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Skeletal formula
Enol form
Skeletal formula
Keto form
Ball-and-stick model
Ball-and-stick model
CAS number 458-37-7 YesY
PubChem 969516
ChemSpider 839564 YesY
Jmol-3D images Image 1
Molecular formula C21H20O6
Molar mass 368.38 g mol−1
Appearance Bright yellow-orange powder
Melting point 183 °C (361 °F; 456 K)
Except where noted otherwise, data are given for materials in their standard state (at 25 °C (77 °F), 100 kPa)
 N (verify) (what is: YesY/N?)
Infobox references

Curcumin /ˈkərkjuːmən/ (pronounced "Kur kyoo min")[1] is a diarylheptanoid. It is the principal curcuminoid of the popular South Asian spice turmeric, which is a member of the ginger family (Zingiberaceae). Turmeric's other two curcuminoids are desmethoxycurcumin and bis-desmethoxycurcumin. The curcuminoids are natural phenols that are responsible for the yellow color of turmeric. Curcumin can exist in several tautomeric forms, including a 1,3-diketo form and two equivalent enol forms. The enol form is more energetically stable in the solid phase and in solution.[2]

Curcumin can be used for boron quantification in the curcumin method. It reacts with boric acid to form a red-color compound, rosocyanine.

Curcumin is a bright-yellow color and may be used as a food coloring. As a food additive, its E number is E100.[3]



Curcumin incorporates several functional groups. The aromatic ring systems, which are phenols, are connected by two α,β-unsaturated carbonyl groups. The diketones form stable enols and are readily deprotonated to form enolates; the α,β-unsaturated carbonyl group is a good Michael acceptor and undergoes nucleophilic addition. The structure was first identified in 1910 by J. Miłobędzka, Stanisław Kostanecki and Wiktor Lampe.[4]

Curcumin is used as an indicator for boron.[5]


The biosynthetic route of curcumin has proven to be very difficult for researchers to determine. In 1973, Roughly and Whiting proposed two mechanisms for curcumin biosynthesis. The first mechanism involved a chain extension reaction by cinnamic acid and 5 malonyl-CoA molecules that eventually arylized into a curcuminoid. The second mechanism involved two cinnamate units coupled together by malonyl-CoA. Both mechanisms use cinnamic acid as their starting point, which is derived from the amino acid phenylalanine. This is noteworthy because plant biosyntheses employing cinnamic acid as a starting point are rare compared to the more common use of p-coumaric acid.[6] Only a few identified compounds, such as anigorufone and pinosylvin, use cinnamic acid as their start molecule.[7][8] An experimentally backed route was not presented until 2008. This proposed biosynthetic route follows both the first and second mechanisms suggested by Roughley and Whiting. However, the labeling data supported the first mechanism model in which 5 malonyl-CoA molecules react with cinnamic acid to form curcumin. However, the sequencing in which the functional groups, the alcohol and the methoxy, introduce themselves onto the curcuminoid seems to support more strongly the second proposed mechanism.[6] Therefore, it was concluded the second pathway proposed by Roughly and Whiting was correct.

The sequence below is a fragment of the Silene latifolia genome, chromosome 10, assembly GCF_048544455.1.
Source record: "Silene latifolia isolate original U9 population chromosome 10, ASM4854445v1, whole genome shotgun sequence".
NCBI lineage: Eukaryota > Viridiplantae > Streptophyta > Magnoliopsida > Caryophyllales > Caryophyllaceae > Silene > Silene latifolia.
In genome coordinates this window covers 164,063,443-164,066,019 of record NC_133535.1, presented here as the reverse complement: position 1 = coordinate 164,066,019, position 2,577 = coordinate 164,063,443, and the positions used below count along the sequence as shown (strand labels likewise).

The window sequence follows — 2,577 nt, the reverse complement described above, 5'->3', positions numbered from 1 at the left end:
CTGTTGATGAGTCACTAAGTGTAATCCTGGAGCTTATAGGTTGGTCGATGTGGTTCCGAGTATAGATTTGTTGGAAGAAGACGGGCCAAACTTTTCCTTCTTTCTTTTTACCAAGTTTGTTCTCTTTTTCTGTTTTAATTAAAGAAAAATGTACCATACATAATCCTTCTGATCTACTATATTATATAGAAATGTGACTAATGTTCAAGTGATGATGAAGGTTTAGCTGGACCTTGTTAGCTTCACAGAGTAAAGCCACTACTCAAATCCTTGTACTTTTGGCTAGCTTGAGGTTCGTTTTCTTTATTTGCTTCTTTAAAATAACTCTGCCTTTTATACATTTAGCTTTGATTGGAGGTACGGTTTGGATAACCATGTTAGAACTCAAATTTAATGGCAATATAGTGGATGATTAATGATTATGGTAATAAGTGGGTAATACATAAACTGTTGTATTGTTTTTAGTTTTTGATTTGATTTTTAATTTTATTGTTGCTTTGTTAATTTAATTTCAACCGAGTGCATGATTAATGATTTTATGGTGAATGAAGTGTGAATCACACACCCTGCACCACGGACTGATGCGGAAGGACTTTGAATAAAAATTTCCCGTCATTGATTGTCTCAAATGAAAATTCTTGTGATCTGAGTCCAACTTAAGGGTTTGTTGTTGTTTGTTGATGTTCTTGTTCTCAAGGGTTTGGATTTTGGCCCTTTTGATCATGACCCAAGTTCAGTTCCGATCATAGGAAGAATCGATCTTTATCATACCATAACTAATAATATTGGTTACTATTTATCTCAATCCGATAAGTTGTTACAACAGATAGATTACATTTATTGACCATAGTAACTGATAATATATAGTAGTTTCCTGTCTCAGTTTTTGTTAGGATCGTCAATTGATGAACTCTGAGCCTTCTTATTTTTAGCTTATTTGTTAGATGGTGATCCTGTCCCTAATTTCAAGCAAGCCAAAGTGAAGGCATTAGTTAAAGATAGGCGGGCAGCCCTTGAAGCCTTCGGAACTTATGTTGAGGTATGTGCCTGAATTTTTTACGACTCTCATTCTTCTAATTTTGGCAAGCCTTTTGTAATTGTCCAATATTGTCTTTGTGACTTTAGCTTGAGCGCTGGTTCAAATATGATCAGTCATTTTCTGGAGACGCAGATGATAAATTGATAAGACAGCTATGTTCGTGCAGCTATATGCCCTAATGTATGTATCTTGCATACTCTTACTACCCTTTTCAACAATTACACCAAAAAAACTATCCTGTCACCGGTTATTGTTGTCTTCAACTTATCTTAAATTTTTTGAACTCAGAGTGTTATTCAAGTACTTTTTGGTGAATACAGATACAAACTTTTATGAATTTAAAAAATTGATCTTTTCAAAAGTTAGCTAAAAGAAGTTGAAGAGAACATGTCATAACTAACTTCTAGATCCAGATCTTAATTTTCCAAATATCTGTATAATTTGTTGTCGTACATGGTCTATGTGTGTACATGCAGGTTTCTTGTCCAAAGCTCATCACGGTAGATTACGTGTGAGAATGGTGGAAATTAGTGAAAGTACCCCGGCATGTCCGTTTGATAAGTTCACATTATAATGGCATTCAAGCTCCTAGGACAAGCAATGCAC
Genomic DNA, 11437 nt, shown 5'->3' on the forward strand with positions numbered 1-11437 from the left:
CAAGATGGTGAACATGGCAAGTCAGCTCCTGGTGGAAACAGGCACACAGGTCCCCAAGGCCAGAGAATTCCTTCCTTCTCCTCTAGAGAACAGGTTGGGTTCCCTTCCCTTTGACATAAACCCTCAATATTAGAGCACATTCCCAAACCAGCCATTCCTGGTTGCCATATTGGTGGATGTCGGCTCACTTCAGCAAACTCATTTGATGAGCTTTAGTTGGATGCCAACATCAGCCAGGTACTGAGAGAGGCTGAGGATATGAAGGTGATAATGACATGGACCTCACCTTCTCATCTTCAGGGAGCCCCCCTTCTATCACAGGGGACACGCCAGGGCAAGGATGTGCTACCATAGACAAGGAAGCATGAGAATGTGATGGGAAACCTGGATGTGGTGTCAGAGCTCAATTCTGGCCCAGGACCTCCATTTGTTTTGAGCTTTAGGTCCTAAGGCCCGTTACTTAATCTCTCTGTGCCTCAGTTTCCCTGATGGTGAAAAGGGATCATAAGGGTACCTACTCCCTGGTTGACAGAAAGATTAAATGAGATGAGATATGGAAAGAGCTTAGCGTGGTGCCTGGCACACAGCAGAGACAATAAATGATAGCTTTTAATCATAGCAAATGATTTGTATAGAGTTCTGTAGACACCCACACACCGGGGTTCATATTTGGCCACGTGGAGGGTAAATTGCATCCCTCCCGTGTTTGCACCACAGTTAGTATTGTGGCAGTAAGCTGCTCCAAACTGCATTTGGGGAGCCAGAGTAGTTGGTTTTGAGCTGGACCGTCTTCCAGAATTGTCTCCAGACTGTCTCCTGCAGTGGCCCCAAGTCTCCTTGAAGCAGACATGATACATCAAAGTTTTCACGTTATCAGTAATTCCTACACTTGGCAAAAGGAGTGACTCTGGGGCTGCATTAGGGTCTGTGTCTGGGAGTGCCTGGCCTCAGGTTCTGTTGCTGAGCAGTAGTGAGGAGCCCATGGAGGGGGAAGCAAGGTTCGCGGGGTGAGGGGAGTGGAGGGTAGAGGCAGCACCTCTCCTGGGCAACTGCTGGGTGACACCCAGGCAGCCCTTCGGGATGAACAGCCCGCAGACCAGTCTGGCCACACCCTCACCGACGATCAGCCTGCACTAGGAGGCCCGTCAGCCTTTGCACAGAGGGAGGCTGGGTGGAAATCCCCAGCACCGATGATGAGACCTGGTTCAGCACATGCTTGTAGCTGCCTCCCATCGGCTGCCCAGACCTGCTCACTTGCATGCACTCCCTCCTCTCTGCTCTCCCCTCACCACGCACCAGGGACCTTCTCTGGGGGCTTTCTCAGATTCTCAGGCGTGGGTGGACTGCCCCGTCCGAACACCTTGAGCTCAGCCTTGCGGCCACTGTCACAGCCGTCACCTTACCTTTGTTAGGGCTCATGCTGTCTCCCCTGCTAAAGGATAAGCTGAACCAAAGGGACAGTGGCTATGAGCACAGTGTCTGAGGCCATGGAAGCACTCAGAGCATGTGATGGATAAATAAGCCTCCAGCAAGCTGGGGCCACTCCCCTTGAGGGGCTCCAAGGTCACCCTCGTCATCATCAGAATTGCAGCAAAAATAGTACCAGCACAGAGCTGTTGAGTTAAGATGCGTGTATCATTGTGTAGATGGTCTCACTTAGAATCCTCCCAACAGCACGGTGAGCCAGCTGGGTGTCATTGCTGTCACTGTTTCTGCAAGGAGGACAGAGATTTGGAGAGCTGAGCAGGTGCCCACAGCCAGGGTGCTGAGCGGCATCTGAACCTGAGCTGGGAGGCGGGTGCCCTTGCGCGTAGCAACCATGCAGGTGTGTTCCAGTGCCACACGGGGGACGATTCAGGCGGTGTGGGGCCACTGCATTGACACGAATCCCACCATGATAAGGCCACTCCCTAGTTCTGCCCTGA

Biosynthetic pathway of curcumin in Curcuma longa.[6]

Preliminary research for potential health effects[edit]

Research has identified curcumin as the agent responsible for most of the biological activity of turmeric.[9][10]

targets of curcumin

Laboratory research shows that curcumin is a pleiotropic molecule possibly capable of interacting with molecular targets involved in inflammation.[11] In vitro, curcumin modulates the inflammatory response by down-regulating the activity of cyclooxygenase-2, lipoxygenase, and inducible nitric oxide synthase enzymes; and inhibits several other enzymes involved in inflammation mechanisms.[10][12][13]